Tuesday, July 25, 2006
Monday, July 24, 2006
I've been loath to post about the Middle East. I tell myself this is because I'm no expert, but I know it's really because, whatever opinion one may express on the subject, no matter how apparently anodyne, someone is going to find it mightily offensive. Moral cowardice? I prefer to think it's just that my thoughts on the matter, ill-informed as they may be, are - how you say? - nuanced.
So I'm glad to find a link in Eric Alterman's MSNBC blog to an essay in, of all places, New York magazine, which I dismissed years ago as lightweight fare for superficial yups - a kind of upscale People - that I think I can recommend almost (Okay, I have problems with the first paragraph. I agree that global warming is a serious problem. I'm not sure that any solution "doesn't look that onerous.") unreservedly. It's by Kurt Andersen, and you can find it here.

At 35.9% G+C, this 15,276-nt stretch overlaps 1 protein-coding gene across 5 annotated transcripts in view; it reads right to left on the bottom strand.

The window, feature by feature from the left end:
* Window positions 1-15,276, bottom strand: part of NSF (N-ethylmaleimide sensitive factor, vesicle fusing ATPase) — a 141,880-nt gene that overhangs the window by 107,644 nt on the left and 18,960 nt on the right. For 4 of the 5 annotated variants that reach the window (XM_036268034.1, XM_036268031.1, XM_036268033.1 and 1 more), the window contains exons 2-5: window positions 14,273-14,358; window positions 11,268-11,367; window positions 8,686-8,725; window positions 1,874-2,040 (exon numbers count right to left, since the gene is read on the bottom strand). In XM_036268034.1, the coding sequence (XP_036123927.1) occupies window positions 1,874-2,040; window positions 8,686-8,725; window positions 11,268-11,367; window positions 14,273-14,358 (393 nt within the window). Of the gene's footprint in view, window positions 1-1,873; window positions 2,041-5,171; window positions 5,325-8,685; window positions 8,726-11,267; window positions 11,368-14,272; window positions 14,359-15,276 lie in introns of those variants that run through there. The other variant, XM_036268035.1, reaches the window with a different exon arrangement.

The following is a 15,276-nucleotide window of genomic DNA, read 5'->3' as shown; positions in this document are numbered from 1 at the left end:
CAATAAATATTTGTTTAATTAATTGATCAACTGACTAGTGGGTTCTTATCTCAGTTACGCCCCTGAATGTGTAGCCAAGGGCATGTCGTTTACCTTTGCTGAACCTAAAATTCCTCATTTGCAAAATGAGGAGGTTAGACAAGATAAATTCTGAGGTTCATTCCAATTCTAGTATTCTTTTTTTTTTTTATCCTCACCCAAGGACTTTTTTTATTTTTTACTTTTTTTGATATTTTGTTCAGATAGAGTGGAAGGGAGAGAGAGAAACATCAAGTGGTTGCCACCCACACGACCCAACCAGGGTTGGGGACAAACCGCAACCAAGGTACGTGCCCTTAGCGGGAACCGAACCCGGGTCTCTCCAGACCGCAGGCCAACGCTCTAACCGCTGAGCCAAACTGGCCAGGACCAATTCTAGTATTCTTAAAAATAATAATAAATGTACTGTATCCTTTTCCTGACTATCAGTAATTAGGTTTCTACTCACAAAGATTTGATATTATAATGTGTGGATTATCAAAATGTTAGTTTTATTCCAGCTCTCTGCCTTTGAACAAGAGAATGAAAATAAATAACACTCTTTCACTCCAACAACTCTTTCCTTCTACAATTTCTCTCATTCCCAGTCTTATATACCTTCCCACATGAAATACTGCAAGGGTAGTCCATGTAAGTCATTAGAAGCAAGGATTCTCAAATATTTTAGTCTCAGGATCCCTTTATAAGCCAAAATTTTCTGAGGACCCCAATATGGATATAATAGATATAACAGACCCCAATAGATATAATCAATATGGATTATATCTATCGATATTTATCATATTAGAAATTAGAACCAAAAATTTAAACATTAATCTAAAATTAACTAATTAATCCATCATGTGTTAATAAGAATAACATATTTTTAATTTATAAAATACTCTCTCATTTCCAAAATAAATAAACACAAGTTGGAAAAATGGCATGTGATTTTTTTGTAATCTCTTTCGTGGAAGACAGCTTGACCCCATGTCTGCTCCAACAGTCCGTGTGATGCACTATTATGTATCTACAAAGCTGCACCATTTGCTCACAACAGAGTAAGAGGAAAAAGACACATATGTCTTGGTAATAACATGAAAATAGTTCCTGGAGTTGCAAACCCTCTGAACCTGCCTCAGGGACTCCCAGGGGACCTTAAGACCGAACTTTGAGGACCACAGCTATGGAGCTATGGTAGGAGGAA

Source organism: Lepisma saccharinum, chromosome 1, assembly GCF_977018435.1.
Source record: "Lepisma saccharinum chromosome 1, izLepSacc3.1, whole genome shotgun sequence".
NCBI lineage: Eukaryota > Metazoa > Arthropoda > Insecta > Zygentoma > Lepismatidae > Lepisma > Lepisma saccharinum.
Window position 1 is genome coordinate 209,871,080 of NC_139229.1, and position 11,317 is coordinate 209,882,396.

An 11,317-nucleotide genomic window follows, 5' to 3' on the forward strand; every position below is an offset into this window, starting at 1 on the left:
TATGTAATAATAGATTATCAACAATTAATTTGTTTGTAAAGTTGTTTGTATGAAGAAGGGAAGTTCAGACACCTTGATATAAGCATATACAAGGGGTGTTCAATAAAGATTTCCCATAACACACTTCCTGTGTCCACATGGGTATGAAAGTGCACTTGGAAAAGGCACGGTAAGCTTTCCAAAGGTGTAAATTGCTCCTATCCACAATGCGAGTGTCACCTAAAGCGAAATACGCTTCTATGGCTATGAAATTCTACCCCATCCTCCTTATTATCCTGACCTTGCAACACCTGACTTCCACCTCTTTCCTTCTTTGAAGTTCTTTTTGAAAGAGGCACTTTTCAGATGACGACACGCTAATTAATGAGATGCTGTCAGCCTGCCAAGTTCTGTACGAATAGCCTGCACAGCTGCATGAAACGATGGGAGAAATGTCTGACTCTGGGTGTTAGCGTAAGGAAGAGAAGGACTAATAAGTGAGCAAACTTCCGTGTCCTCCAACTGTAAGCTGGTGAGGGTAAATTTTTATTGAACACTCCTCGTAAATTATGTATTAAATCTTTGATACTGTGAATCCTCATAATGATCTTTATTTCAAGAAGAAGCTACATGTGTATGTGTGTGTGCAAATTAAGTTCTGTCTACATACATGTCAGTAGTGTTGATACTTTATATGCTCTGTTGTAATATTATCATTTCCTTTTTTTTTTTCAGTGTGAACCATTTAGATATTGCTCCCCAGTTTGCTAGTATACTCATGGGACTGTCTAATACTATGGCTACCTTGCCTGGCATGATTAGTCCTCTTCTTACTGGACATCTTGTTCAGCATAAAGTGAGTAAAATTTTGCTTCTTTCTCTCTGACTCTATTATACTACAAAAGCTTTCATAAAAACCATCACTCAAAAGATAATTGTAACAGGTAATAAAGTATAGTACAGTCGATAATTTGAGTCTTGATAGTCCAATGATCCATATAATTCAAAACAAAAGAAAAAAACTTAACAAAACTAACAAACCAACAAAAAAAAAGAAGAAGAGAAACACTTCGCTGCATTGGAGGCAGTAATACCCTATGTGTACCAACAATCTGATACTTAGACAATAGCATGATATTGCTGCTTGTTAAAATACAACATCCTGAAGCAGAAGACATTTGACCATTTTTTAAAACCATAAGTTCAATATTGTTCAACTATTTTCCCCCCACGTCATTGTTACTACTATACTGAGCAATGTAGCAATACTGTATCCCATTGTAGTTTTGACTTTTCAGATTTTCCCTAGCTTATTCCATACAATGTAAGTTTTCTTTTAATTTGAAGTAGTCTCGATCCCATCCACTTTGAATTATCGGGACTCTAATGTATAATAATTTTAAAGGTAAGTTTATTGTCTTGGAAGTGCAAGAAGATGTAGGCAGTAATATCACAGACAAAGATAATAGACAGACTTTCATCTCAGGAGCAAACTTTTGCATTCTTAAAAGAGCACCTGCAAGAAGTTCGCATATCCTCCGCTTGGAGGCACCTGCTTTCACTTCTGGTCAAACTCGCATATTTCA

"He is filled with the insight that none of us has time to to live the true dramas of the life that we are destined for. This is what ages us -- this and nothing else. The wrinkles and creases on our faces are the registrations of the great passions, vices, insights that called on us; but we, the masters, were not at home."
Illuminations, (Trans. Harry Zohn, Schocken, 1969), 211-212; quoted in Michael D. Jackson, "In the Footsteps of Walter Benjamin", Harvard Divinity Bulletin, Spring, 2006, at p.44.